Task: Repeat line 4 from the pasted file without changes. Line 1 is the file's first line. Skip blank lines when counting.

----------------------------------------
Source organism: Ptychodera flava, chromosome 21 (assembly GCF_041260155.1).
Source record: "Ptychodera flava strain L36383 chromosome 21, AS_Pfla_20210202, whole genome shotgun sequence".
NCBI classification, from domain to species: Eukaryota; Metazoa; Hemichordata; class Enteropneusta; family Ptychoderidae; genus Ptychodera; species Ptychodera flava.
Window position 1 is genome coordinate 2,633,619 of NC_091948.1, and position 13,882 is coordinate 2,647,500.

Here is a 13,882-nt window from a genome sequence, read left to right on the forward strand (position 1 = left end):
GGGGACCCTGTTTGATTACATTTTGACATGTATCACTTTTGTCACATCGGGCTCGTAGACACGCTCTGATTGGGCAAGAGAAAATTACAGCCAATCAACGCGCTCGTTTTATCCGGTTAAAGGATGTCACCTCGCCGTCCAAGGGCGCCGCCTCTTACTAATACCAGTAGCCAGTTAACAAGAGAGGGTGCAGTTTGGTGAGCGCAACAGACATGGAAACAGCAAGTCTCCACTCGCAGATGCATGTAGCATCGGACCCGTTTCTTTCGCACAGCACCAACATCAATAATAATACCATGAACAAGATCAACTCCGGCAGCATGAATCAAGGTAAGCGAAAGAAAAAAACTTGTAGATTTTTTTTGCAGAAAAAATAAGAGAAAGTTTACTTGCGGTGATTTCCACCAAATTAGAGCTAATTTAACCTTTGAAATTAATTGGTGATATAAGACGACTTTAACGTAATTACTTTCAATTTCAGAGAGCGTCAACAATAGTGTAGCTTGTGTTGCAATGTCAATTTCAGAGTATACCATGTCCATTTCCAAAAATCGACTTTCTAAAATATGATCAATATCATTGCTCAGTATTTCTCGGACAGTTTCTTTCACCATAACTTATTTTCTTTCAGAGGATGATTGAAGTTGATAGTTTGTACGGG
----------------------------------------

Window position 1 is genome coordinate 2,633,619 of NC_091948.1, and position 13,882 is coordinate 2,647,500.